AiRMOUR helps European cities to take off with healthcare drones
The AiRMOUR project is laying groundwork for European cities to take-off with Urban Air Mobility, especially in the area of Emergency Medical Services.
The AiRMOUR project helps to find out which actions need to be taken in the near future by different stakeholders to enable drones on a large scale in Emergency Medical Services. Stakeholders include cities, operators, regulators, research, businesses and the medical sector itself. A total of thirteen partners from six different European countries are involved in this EU’s Horizon 2020 funded project, which will run until the end of 2023.
„Even if the final results of AiRMOUR will come out closer to the project end, our timeline is such that very intriguing results and intermediate findings are emerging already. We are very excited in this way, further contributing to the already lively European discussion on Urban Air Mobility“, says Principal Scientist, Coordinator of the AiRMOUR project Petri Mononen from VTT Technical Research Centre of Finland.
The project’s first real-life demonstrations will be organised in the autumn, to validate the research work. Drone transportation of medical products and Emergency Medical Services personnel (via test dummies) will be tested in Stavanger (Norway), Helsinki (Finland) and Kassel (Germany). In Luxembourg and Dubai the testing will be carried out as a simulation.
Urban Air Mobility GIS tool developed for city planners
The main outputs of the project will be an Urban Air Mobility (UAM) Training Programme for cities and other stakeholders (starting later this year), UAM Integration Guidebook and UAM GIS tool. The GIS tool assists city planners and decision makers to visualise combined ground and air data such as noise, nature protection, no-fly zones and mobility hotspots.
“Being able to visualise the impact increases the understanding and allows for more fact-based decision making. It helps city planners and decision makers to think in three dimensions”, says Country Manager Germany Benoît Larrouturou from the AiRMOUR partner Robots Expert.
Over 1000 citizens involved in the drone acceptance survey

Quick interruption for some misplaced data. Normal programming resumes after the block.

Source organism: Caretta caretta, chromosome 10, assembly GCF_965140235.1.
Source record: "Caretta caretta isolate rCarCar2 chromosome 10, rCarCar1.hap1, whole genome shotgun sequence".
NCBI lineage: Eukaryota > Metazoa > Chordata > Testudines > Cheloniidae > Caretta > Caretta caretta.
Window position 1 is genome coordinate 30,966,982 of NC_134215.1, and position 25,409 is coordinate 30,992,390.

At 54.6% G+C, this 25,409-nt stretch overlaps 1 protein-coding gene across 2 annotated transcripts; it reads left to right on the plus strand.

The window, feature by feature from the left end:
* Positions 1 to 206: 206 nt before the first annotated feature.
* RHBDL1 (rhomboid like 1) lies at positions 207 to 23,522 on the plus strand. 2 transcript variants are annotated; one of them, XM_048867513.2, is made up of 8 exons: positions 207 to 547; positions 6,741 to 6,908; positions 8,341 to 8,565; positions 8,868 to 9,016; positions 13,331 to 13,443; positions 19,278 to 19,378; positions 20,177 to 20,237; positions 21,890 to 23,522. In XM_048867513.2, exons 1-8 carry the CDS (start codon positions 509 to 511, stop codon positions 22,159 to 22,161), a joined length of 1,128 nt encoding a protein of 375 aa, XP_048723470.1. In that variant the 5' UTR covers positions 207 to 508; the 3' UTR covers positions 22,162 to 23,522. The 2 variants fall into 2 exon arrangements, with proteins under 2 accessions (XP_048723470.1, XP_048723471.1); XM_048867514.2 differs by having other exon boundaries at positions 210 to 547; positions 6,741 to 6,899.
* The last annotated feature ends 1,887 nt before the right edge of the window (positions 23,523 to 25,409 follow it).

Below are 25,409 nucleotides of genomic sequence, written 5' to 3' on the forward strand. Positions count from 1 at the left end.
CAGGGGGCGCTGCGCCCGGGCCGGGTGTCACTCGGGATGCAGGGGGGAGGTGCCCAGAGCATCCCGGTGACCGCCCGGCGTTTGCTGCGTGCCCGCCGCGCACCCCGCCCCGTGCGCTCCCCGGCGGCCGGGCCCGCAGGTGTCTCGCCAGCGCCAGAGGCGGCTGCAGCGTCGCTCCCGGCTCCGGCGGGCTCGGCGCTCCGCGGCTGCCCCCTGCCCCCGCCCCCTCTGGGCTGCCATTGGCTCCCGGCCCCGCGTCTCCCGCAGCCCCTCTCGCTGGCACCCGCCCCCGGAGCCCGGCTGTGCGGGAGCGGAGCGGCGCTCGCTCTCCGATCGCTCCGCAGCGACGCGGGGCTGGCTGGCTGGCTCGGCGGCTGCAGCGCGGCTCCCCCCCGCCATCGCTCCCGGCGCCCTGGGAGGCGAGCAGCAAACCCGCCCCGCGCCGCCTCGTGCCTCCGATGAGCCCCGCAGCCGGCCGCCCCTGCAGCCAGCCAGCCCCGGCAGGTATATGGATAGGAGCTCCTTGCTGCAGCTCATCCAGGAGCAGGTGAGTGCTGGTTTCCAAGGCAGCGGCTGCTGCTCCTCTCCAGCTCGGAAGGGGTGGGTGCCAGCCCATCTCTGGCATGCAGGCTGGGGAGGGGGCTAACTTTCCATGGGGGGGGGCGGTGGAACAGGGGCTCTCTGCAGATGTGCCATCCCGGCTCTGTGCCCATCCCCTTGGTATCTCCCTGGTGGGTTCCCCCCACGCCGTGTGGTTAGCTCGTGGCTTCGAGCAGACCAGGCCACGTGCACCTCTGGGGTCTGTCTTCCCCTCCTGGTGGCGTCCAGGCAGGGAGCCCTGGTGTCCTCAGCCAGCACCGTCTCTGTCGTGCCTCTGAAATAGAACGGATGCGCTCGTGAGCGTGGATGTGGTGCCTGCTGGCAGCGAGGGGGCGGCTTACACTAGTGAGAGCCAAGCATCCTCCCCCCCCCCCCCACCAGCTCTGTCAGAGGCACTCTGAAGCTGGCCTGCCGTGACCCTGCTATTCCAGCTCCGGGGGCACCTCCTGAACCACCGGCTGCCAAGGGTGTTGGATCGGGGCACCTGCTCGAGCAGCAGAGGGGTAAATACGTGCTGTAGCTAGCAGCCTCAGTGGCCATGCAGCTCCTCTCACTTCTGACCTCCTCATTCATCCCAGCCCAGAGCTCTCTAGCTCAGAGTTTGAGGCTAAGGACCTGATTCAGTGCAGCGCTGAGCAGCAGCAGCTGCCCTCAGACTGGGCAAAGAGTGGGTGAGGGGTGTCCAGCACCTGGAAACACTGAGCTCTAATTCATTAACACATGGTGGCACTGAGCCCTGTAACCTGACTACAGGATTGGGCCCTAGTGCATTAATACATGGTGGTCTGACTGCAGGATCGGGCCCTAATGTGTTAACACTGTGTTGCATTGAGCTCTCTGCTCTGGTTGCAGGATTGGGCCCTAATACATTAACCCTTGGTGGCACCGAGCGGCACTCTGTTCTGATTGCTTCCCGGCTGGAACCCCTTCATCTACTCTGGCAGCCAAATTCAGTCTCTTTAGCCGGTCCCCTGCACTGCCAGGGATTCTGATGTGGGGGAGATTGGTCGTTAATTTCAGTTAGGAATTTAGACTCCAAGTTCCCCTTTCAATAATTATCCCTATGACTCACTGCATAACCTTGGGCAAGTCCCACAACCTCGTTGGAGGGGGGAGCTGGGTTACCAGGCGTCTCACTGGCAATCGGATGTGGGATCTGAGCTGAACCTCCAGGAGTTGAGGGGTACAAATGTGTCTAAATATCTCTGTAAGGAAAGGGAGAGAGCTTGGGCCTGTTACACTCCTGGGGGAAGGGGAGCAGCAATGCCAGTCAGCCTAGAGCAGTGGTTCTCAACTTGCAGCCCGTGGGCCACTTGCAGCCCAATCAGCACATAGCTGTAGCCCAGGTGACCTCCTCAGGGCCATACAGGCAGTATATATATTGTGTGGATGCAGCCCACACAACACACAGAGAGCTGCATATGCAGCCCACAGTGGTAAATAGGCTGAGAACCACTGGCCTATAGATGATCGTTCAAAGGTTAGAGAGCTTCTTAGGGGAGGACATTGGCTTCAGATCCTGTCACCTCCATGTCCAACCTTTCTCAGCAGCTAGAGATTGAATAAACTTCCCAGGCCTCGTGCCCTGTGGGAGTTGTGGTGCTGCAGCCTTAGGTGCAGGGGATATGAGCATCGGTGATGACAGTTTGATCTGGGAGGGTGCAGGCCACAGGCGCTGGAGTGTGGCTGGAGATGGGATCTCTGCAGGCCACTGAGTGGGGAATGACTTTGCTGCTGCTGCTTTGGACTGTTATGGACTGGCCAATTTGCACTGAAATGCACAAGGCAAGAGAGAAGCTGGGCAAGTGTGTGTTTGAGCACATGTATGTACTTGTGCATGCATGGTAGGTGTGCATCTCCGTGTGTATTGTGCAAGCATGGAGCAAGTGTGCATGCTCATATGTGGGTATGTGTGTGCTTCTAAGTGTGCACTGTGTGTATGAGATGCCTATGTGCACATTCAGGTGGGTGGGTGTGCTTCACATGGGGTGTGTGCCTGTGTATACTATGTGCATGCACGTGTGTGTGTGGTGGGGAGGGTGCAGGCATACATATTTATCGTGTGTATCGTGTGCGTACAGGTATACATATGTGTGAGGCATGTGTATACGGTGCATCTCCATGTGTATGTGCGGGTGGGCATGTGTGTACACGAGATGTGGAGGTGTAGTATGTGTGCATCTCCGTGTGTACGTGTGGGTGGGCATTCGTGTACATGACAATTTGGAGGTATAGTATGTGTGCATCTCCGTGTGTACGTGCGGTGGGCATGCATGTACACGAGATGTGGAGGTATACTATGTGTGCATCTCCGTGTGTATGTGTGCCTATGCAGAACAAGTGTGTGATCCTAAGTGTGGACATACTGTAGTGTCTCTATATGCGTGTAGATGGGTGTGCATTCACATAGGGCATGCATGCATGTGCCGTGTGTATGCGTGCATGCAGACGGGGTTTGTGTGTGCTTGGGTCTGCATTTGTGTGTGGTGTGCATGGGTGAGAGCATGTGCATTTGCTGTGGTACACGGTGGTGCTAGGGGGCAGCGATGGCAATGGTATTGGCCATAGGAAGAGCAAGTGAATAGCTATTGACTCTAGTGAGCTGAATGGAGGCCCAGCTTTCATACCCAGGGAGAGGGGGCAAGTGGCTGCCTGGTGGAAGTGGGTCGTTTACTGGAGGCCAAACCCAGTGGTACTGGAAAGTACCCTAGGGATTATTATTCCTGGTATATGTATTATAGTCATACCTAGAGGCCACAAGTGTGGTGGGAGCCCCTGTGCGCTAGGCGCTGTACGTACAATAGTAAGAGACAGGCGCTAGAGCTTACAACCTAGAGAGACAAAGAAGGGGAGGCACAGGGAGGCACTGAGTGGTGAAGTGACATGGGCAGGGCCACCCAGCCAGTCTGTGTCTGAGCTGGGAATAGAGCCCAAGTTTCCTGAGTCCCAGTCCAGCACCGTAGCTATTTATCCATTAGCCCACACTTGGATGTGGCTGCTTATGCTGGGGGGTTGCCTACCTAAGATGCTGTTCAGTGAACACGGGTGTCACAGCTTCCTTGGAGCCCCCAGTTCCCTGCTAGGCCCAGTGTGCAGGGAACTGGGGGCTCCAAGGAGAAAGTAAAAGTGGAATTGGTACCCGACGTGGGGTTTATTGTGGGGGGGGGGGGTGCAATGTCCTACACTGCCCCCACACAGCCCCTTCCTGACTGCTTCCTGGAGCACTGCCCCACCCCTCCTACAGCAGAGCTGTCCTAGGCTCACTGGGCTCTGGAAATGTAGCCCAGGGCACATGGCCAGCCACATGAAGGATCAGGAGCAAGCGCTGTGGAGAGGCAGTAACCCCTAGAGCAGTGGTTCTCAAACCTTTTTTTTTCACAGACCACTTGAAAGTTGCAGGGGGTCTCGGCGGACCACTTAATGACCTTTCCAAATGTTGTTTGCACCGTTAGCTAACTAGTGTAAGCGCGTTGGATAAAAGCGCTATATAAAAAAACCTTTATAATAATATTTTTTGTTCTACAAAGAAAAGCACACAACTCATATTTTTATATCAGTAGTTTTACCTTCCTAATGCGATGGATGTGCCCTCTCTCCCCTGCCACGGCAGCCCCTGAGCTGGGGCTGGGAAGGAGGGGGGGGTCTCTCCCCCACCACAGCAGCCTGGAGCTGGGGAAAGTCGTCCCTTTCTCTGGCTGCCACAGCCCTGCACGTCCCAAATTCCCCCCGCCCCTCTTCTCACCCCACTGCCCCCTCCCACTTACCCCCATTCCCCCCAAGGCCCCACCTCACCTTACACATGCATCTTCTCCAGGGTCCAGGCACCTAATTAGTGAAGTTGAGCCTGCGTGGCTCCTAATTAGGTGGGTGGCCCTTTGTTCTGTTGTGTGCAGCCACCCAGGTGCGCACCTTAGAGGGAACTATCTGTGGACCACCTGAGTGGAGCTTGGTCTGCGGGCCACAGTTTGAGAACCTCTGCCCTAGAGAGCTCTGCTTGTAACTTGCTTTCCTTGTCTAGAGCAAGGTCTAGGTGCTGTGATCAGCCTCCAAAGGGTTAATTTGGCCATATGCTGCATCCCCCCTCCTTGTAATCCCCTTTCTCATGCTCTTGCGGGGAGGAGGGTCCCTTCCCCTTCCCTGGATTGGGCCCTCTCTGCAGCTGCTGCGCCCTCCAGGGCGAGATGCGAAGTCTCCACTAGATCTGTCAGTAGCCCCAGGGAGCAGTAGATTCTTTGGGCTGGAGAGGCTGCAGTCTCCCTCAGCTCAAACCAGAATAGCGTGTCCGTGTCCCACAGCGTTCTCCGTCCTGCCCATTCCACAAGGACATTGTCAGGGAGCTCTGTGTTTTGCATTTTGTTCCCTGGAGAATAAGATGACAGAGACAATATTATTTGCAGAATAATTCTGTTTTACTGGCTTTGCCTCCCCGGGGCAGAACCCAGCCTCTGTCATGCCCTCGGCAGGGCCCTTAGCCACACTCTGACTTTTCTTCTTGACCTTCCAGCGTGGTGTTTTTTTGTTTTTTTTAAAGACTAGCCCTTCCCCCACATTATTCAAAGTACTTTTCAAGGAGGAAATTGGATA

During this spring, AiRMOUR gathers opinions from stakeholders and the public on the acceptance and socio-economic impacts of Urban Air Mobility and its potential to support Emergency Medical Services. The survey will engage over 1000 participants in Norway, Sweden, Finland, Netherlands, Luxembourg and Germany. The results will be published in June on the AiRMOUR website and social media.The aim is for the survey to be repeated during the real-life demonstrations and also to be rolled out in AiRMOUR Replicator Cities for a wider outreach.
”The survey includes questions related to topics investigated as part of this project including privacy, safety and risk, noise and visual pollution and acceptance of different Emergency Medical Services use cases. We are excited to see how our results will compare to for example those of last year’s wide EASA survey on the same topic”, says Senior Consultant Lucy Mascarenhas from the AiRMOUR partner LuxMobility.
AiRMOUR is a research and innovation project supporting sustainable Urban Air Mobility (UAM) via Emergency Medical Services. The project consortium has a total of 13 partners, including research institutes, aviation authorities, UAM operators and Emergency Medical Service organisations in Finland, Sweden, Norway, Germany, Luxembourg and the Netherlands. The leading partner is VTT Technical Research Centre of Finland Ltd. Furthermore, the AiRMOUR project will have 10 Replicator Cities, and an External Advisory Board with strong international support from organisations such as NASA, Dubai Future Foundation and EASA. The project will run 2021-2023 and has received funding of approximately €6 million from the European Union’s Horizon 2020 research and innovation programme. airmour.eu
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